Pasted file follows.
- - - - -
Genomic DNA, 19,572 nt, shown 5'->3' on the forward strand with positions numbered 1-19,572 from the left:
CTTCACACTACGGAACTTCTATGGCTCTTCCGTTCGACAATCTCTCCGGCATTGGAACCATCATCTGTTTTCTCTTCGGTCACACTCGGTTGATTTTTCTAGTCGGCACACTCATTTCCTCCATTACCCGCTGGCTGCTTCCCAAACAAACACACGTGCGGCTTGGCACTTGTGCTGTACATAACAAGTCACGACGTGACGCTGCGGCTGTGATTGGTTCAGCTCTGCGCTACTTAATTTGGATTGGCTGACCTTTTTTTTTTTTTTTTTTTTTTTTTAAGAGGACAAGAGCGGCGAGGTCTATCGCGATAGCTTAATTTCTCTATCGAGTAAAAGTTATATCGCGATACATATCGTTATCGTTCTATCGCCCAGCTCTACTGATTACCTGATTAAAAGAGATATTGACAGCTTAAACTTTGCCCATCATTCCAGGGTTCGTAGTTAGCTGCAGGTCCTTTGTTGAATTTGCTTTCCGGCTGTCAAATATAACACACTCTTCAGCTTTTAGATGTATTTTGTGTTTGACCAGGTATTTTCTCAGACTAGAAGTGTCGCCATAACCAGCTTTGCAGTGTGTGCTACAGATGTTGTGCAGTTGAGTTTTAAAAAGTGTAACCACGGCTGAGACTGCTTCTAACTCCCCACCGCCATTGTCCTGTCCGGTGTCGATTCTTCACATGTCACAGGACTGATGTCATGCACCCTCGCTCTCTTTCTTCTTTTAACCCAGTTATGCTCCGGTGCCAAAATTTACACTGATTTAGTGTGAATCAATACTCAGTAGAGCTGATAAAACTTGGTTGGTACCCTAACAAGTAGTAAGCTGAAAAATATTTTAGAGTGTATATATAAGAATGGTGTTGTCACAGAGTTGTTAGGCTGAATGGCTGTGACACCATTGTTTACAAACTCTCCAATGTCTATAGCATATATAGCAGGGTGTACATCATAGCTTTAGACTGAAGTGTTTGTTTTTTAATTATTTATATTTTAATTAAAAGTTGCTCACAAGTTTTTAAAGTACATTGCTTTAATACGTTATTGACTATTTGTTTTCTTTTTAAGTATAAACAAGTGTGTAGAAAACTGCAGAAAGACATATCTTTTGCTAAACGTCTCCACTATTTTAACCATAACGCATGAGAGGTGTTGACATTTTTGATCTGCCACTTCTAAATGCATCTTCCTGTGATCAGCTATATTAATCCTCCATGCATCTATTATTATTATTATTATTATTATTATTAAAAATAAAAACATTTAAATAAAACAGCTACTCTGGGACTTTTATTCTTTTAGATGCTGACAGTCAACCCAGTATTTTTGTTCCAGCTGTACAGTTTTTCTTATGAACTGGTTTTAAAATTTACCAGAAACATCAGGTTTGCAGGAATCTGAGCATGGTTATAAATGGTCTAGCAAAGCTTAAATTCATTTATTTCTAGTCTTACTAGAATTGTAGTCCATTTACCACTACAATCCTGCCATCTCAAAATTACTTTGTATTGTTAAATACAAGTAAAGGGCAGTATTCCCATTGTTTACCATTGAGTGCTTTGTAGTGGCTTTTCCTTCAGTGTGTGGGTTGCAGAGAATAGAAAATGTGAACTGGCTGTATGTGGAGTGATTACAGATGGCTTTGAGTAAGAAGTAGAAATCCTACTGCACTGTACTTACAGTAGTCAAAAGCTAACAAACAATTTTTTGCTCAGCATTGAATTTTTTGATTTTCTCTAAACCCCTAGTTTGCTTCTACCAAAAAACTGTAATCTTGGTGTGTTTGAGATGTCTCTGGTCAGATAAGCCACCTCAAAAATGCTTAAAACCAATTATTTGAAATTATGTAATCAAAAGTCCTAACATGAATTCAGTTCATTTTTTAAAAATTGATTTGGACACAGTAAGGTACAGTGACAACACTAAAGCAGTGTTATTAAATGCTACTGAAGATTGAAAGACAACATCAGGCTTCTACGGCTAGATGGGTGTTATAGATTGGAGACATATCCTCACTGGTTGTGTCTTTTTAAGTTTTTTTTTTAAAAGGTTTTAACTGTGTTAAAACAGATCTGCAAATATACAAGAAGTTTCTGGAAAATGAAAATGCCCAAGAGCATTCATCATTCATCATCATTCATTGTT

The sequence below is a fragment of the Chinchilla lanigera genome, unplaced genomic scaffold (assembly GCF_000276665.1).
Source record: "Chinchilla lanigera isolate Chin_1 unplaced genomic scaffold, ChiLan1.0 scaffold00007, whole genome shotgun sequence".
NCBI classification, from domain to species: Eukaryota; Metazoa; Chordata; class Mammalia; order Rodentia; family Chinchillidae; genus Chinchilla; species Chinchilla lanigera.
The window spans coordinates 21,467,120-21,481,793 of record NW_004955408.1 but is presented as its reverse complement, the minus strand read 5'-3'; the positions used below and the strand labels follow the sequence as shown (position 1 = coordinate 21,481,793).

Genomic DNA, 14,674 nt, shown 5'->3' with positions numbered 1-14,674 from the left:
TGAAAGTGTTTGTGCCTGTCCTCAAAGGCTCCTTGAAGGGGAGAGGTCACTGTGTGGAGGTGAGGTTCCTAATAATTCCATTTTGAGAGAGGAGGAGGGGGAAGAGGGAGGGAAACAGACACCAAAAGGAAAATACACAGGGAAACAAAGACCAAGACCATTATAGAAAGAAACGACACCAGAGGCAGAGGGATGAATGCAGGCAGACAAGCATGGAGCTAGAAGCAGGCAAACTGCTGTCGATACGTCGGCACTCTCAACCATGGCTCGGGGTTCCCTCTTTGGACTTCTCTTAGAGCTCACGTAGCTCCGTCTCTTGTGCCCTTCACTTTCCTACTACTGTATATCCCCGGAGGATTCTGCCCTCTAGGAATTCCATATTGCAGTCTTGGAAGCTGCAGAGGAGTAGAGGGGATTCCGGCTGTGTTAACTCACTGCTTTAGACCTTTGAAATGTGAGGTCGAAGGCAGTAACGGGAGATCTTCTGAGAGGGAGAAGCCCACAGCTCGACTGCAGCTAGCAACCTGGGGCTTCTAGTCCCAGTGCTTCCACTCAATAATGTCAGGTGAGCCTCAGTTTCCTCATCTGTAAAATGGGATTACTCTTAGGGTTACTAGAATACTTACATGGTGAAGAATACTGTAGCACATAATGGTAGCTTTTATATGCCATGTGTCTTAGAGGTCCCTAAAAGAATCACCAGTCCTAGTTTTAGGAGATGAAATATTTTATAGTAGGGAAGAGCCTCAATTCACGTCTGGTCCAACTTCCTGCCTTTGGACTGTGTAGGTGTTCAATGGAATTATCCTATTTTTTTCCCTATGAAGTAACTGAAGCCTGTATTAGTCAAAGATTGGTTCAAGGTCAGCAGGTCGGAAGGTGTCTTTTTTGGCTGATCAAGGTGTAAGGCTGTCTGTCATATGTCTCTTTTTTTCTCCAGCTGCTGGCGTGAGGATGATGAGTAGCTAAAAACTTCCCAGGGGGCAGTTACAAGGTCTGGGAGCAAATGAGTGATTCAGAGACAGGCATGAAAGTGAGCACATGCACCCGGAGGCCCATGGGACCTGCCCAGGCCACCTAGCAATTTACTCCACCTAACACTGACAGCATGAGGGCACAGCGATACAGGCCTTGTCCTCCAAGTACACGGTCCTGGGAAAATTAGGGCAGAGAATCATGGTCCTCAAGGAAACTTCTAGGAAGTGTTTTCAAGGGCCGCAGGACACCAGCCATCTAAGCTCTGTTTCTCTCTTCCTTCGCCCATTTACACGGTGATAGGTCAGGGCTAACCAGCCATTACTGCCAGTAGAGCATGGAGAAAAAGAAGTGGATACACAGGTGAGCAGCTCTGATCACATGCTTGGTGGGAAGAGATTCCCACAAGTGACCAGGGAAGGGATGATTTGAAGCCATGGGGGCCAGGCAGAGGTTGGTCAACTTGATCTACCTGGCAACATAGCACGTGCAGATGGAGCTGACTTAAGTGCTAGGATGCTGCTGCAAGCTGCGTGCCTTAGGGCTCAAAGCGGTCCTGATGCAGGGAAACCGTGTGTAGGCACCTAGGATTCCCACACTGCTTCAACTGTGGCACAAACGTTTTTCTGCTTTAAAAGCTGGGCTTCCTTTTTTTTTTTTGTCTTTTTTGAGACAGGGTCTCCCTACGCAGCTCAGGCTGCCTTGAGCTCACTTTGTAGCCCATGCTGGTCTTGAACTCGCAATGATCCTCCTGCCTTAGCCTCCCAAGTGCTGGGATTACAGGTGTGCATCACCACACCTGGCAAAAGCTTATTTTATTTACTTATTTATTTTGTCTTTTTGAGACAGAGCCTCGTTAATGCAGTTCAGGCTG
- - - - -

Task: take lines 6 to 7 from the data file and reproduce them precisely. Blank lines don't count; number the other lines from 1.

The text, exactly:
The window spans coordinates 21,467,120-21,481,793 of record NW_004955408.1 but is presented as its reverse complement, the minus strand read 5'-3'; the positions used below and the strand labels follow the sequence as shown (position 1 = coordinate 21,481,793).

Genomic DNA, 14,674 nt, shown 5'->3' with positions numbered 1-14,674 from the left: